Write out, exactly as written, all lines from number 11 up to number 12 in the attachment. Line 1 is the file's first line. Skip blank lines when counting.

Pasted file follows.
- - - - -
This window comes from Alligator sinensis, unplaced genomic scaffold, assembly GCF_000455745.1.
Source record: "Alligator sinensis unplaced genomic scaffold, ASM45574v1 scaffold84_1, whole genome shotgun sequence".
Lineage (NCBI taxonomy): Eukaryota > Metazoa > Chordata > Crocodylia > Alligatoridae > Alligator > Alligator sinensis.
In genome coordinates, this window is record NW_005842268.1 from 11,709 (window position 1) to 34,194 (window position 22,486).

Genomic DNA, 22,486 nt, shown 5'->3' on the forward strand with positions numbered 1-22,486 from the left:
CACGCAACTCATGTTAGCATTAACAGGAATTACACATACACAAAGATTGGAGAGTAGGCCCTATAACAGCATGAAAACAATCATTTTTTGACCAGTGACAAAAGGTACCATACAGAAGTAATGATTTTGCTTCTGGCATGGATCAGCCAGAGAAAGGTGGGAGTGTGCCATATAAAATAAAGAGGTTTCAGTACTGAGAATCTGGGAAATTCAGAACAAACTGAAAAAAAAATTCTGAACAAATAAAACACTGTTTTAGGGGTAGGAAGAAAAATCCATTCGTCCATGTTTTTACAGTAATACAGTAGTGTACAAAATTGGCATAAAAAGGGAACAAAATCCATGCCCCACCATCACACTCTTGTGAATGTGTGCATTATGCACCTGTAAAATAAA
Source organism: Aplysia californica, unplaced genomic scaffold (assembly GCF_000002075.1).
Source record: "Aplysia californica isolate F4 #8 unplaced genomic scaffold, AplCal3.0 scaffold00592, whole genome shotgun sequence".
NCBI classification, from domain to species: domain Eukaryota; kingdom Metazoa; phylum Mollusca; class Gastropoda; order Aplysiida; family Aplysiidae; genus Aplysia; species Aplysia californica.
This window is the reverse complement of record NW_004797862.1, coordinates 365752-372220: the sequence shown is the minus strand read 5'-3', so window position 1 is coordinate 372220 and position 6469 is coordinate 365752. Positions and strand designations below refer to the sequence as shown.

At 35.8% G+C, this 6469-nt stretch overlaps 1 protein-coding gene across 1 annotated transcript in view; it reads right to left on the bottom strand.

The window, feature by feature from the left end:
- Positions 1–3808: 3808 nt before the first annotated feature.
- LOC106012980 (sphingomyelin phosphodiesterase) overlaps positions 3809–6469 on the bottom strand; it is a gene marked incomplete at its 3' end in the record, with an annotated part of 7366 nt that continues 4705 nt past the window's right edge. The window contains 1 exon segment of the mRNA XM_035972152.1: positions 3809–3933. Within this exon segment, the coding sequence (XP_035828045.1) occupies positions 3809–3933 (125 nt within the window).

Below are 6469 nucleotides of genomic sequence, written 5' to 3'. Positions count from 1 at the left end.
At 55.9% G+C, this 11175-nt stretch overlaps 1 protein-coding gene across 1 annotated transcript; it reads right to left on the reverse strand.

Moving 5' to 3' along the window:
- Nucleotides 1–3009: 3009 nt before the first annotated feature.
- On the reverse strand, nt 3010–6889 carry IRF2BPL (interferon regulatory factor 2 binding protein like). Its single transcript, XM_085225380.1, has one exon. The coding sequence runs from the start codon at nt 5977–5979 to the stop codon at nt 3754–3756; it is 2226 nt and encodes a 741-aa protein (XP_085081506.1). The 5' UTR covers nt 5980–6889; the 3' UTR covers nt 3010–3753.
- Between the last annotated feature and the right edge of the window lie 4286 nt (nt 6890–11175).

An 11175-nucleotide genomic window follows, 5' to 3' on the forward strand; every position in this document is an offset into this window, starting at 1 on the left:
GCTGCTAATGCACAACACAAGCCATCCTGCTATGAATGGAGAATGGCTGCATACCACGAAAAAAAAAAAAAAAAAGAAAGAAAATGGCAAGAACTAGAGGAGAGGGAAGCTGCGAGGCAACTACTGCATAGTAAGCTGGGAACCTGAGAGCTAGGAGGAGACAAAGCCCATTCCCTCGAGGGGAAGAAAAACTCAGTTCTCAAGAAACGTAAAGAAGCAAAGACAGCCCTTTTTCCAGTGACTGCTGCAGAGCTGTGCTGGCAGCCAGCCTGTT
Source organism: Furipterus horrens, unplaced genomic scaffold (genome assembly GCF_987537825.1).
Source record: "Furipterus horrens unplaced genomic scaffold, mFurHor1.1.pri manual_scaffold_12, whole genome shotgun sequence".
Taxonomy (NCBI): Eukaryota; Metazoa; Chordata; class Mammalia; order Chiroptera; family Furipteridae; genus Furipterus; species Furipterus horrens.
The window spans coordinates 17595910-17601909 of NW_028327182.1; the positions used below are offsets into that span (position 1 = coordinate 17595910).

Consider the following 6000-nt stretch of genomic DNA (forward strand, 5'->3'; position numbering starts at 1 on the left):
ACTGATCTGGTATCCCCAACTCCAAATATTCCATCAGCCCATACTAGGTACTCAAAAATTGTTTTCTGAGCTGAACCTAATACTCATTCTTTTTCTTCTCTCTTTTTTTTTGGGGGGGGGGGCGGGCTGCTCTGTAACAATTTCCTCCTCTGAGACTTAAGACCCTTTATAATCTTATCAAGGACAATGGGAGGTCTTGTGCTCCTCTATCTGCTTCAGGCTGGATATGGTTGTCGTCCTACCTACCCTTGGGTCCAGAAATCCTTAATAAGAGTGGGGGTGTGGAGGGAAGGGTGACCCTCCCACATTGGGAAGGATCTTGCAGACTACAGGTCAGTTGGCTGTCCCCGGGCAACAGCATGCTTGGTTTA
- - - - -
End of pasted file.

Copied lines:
At 35.8% G+C, this 6469-nt stretch overlaps 1 protein-coding gene across 1 annotated transcript in view; it reads right to left on the bottom strand.

The window, feature by feature from the left end: